Results from the survey demonstrated that men averaged $94,212/year and women averaged $71,319/year; a difference of $22,893/year. When controlled for years of experience, men averaged higher salary ranges 100% of the time. Data showed a gender-based wage gap for every project role, with the largest gap between men and female design principals. While it was found that women were likely not to negotiate their salary increases and bonuses - accepting compensation that did not meet their expectations - survey results found that women who negotiated their salaries were less likely to cite an unsuccessful attempt at negotiating raises when compared to male counterparts.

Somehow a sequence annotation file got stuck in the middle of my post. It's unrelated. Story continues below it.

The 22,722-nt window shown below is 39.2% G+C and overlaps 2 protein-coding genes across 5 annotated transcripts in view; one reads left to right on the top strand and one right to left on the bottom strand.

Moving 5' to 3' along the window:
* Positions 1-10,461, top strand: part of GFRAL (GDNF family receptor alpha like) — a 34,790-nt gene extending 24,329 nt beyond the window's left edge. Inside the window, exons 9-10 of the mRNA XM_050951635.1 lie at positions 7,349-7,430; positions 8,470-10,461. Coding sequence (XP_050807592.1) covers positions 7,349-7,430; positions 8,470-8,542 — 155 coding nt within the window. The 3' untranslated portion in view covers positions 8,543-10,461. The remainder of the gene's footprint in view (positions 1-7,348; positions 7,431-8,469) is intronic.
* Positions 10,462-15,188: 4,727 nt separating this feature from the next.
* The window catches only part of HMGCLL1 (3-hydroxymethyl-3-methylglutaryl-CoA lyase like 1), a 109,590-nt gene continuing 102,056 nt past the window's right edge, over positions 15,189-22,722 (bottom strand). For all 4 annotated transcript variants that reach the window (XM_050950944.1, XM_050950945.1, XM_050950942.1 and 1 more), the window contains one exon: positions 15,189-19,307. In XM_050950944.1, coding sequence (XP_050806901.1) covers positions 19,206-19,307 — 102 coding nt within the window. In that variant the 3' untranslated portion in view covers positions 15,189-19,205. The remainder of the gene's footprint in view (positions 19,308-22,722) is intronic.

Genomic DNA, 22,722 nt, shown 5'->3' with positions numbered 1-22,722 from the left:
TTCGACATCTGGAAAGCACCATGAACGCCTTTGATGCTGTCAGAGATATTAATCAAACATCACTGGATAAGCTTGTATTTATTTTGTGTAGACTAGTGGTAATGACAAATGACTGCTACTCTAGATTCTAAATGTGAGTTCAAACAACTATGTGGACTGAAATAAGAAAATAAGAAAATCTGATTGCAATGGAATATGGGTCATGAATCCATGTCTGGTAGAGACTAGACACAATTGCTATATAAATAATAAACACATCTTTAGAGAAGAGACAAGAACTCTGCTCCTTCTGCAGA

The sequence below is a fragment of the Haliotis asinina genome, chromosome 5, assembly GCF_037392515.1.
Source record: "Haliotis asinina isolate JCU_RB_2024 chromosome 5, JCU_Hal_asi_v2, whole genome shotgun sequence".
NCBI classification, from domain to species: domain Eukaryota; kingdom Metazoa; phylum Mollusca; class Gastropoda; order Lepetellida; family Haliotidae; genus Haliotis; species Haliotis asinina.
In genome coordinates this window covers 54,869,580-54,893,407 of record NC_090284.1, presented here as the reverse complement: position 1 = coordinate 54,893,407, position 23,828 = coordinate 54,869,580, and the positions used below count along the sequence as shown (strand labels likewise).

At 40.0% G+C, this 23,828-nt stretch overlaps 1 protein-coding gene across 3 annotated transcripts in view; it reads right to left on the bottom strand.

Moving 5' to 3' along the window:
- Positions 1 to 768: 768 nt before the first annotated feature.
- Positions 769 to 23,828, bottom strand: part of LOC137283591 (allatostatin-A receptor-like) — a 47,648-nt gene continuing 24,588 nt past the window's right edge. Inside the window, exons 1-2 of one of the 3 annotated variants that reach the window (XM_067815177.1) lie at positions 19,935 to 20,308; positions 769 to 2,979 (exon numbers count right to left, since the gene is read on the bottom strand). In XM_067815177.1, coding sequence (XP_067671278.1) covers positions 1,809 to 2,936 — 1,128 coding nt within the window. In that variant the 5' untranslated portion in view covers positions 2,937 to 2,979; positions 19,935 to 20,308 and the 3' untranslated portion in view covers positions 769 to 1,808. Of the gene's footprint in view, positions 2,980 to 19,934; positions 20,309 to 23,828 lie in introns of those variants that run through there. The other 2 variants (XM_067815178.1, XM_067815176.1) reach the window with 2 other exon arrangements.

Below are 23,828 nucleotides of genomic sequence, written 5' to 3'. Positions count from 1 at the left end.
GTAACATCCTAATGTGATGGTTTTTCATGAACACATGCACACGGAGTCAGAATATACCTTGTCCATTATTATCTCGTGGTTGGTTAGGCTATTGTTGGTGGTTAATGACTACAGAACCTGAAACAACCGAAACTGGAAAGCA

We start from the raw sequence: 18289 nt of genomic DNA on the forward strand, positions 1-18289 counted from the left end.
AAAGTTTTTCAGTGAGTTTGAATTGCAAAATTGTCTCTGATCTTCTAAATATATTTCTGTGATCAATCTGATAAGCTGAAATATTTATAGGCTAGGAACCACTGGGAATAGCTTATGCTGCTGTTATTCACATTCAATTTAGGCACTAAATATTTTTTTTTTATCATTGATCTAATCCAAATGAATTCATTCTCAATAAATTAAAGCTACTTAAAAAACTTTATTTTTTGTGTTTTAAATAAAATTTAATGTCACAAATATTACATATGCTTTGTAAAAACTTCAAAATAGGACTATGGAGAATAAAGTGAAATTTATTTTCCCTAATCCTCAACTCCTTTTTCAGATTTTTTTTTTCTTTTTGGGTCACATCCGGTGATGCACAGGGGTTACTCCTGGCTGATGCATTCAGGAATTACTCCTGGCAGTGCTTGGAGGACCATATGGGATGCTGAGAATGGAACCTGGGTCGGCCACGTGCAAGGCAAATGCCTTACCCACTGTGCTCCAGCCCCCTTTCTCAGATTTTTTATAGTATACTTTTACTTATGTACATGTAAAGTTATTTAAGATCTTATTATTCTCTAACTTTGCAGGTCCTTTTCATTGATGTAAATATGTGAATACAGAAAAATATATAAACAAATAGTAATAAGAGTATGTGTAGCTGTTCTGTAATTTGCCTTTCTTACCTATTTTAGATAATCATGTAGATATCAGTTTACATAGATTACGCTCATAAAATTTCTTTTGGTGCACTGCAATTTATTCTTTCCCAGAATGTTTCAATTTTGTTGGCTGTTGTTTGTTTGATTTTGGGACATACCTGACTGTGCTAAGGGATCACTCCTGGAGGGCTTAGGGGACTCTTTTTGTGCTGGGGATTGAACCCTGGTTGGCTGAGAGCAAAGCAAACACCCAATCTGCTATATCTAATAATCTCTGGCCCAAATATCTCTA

While men and women both agreed they have enough time and energy to pursue interests outside of work, the following options promoted work-life flexibility and were likely to be used by both men and women: flexible start and end times in office, technology to support working remotely, and telecommuting/work from home. Women were more likely to use time off in exchange for overtime hours worked and a part-time schedule. It was found that this work-life flexibility is paramount to the role of women as caregivers, who take an unparalleled amount of time off for the birth of a child and being responsible for most of the childcare.